Thoughts modulate the expression of inflammatory genes and may improve the coronary blood flow in patients after a myocardial infarction.
J Tradit Complement Med. 2018 Jan ;8(1):150-163. Epub 2017 May 29. PMID: 29322004
Carlo Dal Lin
Background: Mental stress is one of the main risk factors for cardiovascular disease. Meditation and music listening are two techniques that are able to counteract it through the activation of specific brain areas, eliciting the so-called Relaxing Response (RR). Epidemiological evidence reveals that the RR practice has a beneficial prognostic impact on patients after myocardial infarction. We aimed to study the possible molecular mechanisms of RR underlying these findings.
Methods: We enrolled 30 consecutive patients after myocardial infarction and 10 healthy controls. 10 patients were taught to meditate, 10 to appreciate music and 10 did not carry out any intervention and served as controls. After training, and after 60 days of RR practice, we studied the individual variations, before and after the relaxation sessions, of the vital signs, the electrocardiographic and echocardiographic parameters along with coronary flow reserve (CFR) and the carotid's intima media thickness (IMT). Neuro-endocrine-immune (NEI) messengers and the expression of inflammatory genes (p53, Nuclear factor Kappa B (NfKB), and toll like receptor 4 (TLR4)) in circulating peripheral blood mononuclear cells were also all observed.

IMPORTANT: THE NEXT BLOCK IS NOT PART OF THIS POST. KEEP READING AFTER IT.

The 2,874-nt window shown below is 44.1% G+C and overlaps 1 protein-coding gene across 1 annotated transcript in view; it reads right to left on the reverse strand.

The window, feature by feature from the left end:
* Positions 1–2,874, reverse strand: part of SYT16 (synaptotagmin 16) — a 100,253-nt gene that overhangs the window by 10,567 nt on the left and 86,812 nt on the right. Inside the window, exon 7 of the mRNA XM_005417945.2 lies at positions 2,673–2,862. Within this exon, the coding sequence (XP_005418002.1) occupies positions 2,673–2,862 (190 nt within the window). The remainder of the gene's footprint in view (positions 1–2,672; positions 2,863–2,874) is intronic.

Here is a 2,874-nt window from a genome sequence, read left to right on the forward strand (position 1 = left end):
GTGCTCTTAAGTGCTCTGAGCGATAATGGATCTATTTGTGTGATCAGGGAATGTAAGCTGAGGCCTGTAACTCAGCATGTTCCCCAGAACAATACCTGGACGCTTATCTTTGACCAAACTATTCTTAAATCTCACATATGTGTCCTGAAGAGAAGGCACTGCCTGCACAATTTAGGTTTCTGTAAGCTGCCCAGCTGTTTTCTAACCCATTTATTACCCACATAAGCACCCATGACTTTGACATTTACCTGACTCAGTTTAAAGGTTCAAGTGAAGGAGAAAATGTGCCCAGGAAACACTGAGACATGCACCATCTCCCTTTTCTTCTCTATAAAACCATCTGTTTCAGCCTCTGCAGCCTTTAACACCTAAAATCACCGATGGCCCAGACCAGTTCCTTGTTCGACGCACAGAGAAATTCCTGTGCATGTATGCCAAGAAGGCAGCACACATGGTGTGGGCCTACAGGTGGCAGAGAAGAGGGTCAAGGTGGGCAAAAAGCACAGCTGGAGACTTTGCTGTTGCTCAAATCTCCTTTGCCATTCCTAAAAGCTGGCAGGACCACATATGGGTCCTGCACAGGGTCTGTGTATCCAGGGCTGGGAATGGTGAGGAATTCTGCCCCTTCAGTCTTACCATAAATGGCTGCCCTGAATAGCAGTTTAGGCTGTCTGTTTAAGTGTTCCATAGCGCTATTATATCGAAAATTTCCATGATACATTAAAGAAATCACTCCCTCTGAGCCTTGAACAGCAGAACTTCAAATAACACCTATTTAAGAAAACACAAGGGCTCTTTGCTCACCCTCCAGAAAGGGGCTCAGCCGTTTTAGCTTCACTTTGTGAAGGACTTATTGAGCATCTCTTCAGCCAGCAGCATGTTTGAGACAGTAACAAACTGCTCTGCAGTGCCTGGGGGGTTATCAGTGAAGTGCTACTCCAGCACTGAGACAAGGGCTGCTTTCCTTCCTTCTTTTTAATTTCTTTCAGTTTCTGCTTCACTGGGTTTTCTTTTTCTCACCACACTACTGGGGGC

Results: The RR results in a reduction of NEI molecules (p < 0.05) and oxidative stress (p < 0.001). The expression of the genes p53, NFkB and TLR4 is reduced after the RR and also at 60 days (p < 0.001). The CFR increases with the relaxation (p < 0.001) and the IMT regressed significantly (p < 0.001) after 6 months of RR practice.
Conclusions: The RR helps to advantageously modulate the expression of inflammatory genes through a cascade of NEI messengers improving, over time, microvascular function and the arteriosclerotic process.